Earning his nickname

Anderson was known throughout baseball as Sparky. Some longtime friends and acquaintances might not have known his real first name. He was born George Lee Anderson in Bridgewater, S.D., on Feb. 22, 1934. He was one of five children who lived in a house without an indoor toilet or sufficient heat. In the winter, Anderson’s father put cardboard over the windows to block the cold.

By the time Anderson was 10, his family moved to Los Angeles, but he always seemed more rooted in the humble soil of South Dakota. As Anderson consistently declined the perks and privileges of celebrity, it was as if he remembered that small, cold house in Bridgewater and remained grateful for how baseball had given him a life of unimaginable blessings. He remembered where he was from and thus knew where he was going, and thereby he kept his common touch no matter how often fame gave him the chance to abandon it.

Anderson signed as an infielder with the Brooklyn Dodgers. The only notable thing about his playing career was that it produced the name by which everyone came to know George Anderson.

“The name ‘Sparky’ started simply as a joke,” Anderson said in 1990 in his book titled, of course, “Sparky.” He continued: “Sparky was created in 1955 when I played at Ft. Worth, Texas, in my third year of pro ball. I didn’t have a lot of talent, so I tried to make up for it with spit and vinegar. I spent more time arguing with umpires than I spent on the bases.

“There was an old radio announcer whose name I don’t remember. ‘The sparks are flying tonight,’ he’d say after I charged another umpire. Then I’d do it the next night. And the next. Finally he got to saying, ‘And here comes Sparky racing toward the umpire again.’

“The name stuck. At first I was embarrassed. Eventually I got used to it.”

As he kept the victories, quotes and charisma coming, he became one of those rare baseball figures known by his nickname. It became such universal currency that it provided the title for both of his books. The second was “They Call Me Sparky” in 1998, and like its forerunner “Sparky,” it was co-written by Dan Ewald, the club’s longtime director of public relations.

Anderson played in the majors in one season, 1959. He was the starting second baseman for the Philadelphia Phillies. He hit .218 and never hit a home run. Well into his managing career, he said, “I like when they took my playing record off my baseball card and put on my managing record.”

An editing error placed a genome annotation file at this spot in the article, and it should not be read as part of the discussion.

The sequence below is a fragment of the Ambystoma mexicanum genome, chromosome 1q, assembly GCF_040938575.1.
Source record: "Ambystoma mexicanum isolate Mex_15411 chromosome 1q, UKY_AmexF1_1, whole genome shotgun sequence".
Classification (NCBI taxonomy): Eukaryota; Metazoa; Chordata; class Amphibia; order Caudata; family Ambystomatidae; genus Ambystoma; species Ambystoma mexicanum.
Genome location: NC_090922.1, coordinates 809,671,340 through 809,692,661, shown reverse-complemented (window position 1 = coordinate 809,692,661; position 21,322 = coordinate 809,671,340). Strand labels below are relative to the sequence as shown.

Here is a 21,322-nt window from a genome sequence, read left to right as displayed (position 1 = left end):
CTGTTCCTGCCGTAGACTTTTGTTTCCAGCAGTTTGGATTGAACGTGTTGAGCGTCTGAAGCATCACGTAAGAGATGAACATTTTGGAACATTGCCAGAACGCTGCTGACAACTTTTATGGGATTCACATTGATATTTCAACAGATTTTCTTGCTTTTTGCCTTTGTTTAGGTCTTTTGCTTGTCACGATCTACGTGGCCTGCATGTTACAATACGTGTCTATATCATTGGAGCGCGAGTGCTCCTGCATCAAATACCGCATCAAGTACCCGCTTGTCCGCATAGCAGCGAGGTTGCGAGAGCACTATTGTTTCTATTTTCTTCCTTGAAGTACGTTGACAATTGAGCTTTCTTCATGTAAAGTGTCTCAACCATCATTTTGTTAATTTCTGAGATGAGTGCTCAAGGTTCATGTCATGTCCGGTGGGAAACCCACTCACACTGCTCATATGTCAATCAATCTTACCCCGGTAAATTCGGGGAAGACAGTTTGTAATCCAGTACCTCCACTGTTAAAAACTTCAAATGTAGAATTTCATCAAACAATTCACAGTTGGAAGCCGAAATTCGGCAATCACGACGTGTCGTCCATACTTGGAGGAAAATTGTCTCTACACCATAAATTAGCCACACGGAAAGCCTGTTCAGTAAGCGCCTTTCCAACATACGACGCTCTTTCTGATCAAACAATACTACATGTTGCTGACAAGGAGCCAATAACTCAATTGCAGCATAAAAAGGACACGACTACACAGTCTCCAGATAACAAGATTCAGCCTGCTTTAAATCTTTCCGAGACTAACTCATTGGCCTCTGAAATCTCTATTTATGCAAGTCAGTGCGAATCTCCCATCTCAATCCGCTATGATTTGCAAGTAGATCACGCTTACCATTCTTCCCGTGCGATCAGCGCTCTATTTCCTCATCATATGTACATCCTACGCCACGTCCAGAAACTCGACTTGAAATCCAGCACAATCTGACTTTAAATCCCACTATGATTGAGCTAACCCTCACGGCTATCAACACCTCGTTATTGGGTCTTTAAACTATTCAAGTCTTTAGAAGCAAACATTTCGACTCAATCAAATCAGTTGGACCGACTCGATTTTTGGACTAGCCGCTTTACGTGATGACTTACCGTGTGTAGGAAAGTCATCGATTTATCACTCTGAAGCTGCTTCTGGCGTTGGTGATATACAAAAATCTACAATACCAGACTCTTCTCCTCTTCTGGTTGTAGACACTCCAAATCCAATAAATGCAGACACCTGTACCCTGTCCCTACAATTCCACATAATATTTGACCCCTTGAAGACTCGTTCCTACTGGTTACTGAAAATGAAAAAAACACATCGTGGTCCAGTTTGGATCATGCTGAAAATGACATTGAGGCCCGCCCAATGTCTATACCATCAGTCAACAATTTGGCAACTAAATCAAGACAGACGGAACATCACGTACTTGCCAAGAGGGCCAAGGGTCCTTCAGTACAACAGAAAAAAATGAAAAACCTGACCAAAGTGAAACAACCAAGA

The Tigers' coup

When 1978 ended, Anderson’s Reds had gone back-to-back years without finishing first. Management wanted Anderson to fire one or more coaches, and he refused. Several weeks later, he was fired.

Anderson decided to sit out the 1979 season and return in 1980. He later wrote that of the six clubs that showed interest in him to manage in ’80, he had picked the Cubs. Then Tigers president and general manager Jim Campbell contacted Anderson in June 1979, and offered him the manager’s job if he would take it immediately.

Anderson did. Campbell fired first-year manager Les Moss to hire Anderson. On the day the Tigers announced his hiring, Anderson told the Free Press: “I began to wonder if I would ever get the opportunity to work with as good a group of people as they have in Detroit, if I would ever get the opportunity to work with talent that good, and if I would ever get a five-year contract.”

Years later, he wrote: “I don’t know exactly why the Detroit offer seemed so right. The Tigers met my conditions, but it wasn’t just the money.

“I remembered the Tigers from spring training. I remembered all those fine young players. Alan Trammell and Lou Whitaker were just coming up. So were Jack Morris and Lance Parrish. And I remembered Kirk Gibson hitting a ball over the scoreboard that must have gone nine miles. He followed that with a routine ground ball that he beat out for a hit.